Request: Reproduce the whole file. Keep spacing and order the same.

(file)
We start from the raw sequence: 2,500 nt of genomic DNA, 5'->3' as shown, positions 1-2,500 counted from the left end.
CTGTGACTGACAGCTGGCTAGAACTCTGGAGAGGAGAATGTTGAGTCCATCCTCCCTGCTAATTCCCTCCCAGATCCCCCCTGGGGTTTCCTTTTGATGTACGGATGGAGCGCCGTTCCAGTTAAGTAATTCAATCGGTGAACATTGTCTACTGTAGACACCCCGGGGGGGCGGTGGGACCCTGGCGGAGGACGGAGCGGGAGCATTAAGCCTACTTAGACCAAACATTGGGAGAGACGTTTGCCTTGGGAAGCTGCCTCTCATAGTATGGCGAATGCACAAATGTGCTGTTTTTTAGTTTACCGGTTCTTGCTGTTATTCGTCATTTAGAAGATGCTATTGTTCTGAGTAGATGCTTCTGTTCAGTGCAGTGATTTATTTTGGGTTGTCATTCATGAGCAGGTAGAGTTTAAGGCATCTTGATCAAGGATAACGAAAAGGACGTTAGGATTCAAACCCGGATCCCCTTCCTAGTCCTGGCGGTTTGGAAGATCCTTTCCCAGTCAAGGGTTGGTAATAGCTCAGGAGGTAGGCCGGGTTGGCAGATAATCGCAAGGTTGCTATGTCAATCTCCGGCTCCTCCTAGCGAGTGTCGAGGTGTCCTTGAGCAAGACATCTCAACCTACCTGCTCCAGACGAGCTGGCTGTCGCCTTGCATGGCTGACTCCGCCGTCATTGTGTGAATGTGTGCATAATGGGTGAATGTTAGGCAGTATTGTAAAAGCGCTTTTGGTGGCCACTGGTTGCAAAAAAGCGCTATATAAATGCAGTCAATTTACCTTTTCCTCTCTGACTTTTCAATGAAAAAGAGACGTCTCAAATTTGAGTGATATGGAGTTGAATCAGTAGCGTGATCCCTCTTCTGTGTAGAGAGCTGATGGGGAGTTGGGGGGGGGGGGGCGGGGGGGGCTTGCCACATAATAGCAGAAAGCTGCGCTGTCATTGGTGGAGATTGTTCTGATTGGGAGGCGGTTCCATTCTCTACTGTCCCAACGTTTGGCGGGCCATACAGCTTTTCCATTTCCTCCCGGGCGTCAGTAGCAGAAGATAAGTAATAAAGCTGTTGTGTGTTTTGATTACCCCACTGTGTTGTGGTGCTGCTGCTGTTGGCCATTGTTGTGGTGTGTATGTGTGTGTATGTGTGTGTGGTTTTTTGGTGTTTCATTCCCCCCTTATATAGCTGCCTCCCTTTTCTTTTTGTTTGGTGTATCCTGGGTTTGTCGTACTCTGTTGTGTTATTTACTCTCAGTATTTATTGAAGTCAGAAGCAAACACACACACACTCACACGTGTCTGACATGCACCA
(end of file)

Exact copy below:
We start from the raw sequence: 2,500 nt of genomic DNA, 5'->3' as shown, positions 1-2,500 counted from the left end.
CTGTGACTGACAGCTGGCTAGAACTCTGGAGAGGAGAATGTTGAGTCCATCCTCCCTGCTAATTCCCTCCCAGATCCCCCCTGGGGTTTCCTTTTGATGTACGGATGGAGCGCCGTTCCAGTTAAGTAATTCAATCGGTGAACATTGTCTACTGTAGACACCCCGGGGGGGCGGTGGGACCCTGGCGGAGGACGGAGCGGGAGCATTAAGCCTACTTAGACCAAACATTGGGAGAGACGTTTGCCTTGGGAAGCTGCCTCTCATAGTATGGCGAATGCACAAATGTGCTGTTTTTTAGTTTACCGGTTCTTGCTGTTATTCGTCATTTAGAAGATGCTATTGTTCTGAGTAGATGCTTCTGTTCAGTGCAGTGATTTATTTTGGGTTGTCATTCATGAGCAGGTAGAGTTTAAGGCATCTTGATCAAGGATAACGAAAAGGACGTTAGGATTCAAACCCGGATCCCCTTCCTAGTCCTGGCGGTTTGGAAGATCCTTTCCCAGTCAAGGGTTGGTAATAGCTCAGGAGGTAGGCCGGGTTGGCAGATAATCGCAAGGTTGCTATGTCAATCTCCGGCTCCTCCTAGCGAGTGTCGAGGTGTCCTTGAGCAAGACATCTCAACCTACCTGCTCCAGACGAGCTGGCTGTCGCCTTGCATGGCTGACTCCGCCGTCATTGTGTGAATGTGTGCATAATGGGTGAATGTTAGGCAGTATTGTAAAAGCGCTTTTGGTGGCCACTGGTTGCAAAAAAGCGCTATATAAATGCAGTCAATTTACCTTTTCCTCTCTGACTTTTCAATGAAAAAGAGACGTCTCAAATTTGAGTGATATGGAGTTGAATCAGTAGCGTGATCCCTCTTCTGTGTAGAGAGCTGATGGGGAGTTGGGGGGGGGGGGGCGGGGGGGGCTTGCCACATAATAGCAGAAAGCTGCGCTGTCATTGGTGGAGATTGTTCTGATTGGGAGGCGGTTCCATTCTCTACTGTCCCAACGTTTGGCGGGCCATACAGCTTTTCCATTTCCTCCCGGGCGTCAGTAGCAGAAGATAAGTAATAAAGCTGTTGTGTGTTTTGATTACCCCACTGTGTTGTGGTGCTGCTGCTGTTGGCCATTGTTGTGGTGTGTATGTGTGTGTATGTGTGTGTGGTTTTTTGGTGTTTCATTCCCCCCTTATATAGCTGCCTCCCTTTTCTTTTTGTTTGGTGTATCCTGGGTTTGTCGTACTCTGTTGTGTTATTTACTCTCAGTATTTATTGAAGTCAGAAGCAAACACACACACACTCACACGTGTCTGACATGCACCA